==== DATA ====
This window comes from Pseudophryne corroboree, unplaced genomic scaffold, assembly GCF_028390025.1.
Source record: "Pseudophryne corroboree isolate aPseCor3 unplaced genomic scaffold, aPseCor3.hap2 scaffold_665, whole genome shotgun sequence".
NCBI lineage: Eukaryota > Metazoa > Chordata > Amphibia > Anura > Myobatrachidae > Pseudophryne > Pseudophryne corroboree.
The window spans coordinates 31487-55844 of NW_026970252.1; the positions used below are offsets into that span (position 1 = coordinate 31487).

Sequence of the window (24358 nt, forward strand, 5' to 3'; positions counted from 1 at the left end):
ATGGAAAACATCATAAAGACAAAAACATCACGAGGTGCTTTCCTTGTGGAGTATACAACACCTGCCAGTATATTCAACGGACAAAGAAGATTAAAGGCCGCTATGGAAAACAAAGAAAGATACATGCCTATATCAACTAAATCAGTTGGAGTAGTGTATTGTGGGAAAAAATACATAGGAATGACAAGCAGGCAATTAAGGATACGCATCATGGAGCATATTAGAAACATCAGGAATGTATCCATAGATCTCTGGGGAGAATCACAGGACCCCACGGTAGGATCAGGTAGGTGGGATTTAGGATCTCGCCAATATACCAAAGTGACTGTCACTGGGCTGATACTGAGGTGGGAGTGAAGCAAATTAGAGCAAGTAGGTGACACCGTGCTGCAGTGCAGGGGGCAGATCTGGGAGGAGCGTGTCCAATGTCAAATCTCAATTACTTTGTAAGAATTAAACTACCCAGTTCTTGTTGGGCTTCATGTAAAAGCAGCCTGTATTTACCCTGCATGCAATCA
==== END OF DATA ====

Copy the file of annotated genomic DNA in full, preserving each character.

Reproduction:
This window comes from Pseudophryne corroboree, unplaced genomic scaffold, assembly GCF_028390025.1.
Source record: "Pseudophryne corroboree isolate aPseCor3 unplaced genomic scaffold, aPseCor3.hap2 scaffold_665, whole genome shotgun sequence".
NCBI lineage: Eukaryota > Metazoa > Chordata > Amphibia > Anura > Myobatrachidae > Pseudophryne > Pseudophryne corroboree.
The window spans coordinates 31487-55844 of NW_026970252.1; the positions used below are offsets into that span (position 1 = coordinate 31487).

Sequence of the window (24358 nt, forward strand, 5' to 3'; positions counted from 1 at the left end):
ATGGAAAACATCATAAAGACAAAAACATCACGAGGTGCTTTCCTTGTGGAGTATACAACACCTGCCAGTATATTCAACGGACAAAGAAGATTAAAGGCCGCTATGGAAAACAAAGAAAGATACATGCCTATATCAACTAAATCAGTTGGAGTAGTGTATTGTGGGAAAAAATACATAGGAATGACAAGCAGGCAATTAAGGATACGCATCATGGAGCATATTAGAAACATCAGGAATGTATCCATAGATCTCTGGGGAGAATCACAGGACCCCACGGTAGGATCAGGTAGGTGGGATTTAGGATCTCGCCAATATACCAAAGTGACTGTCACTGGGCTGATACTGAGGTGGGAGTGAAGCAAATTAGAGCAAGTAGGTGACACCGTGCTGCAGTGCAGGGGGCAGATCTGGGAGGAGCGTGTCCAATGTCAAATCTCAATTACTTTGTAAGAATTAAACTACCCAGTTCTTGTTGGGCTTCATGTAAAAGCAGCCTGTATTTACCCTGCATGCAATCA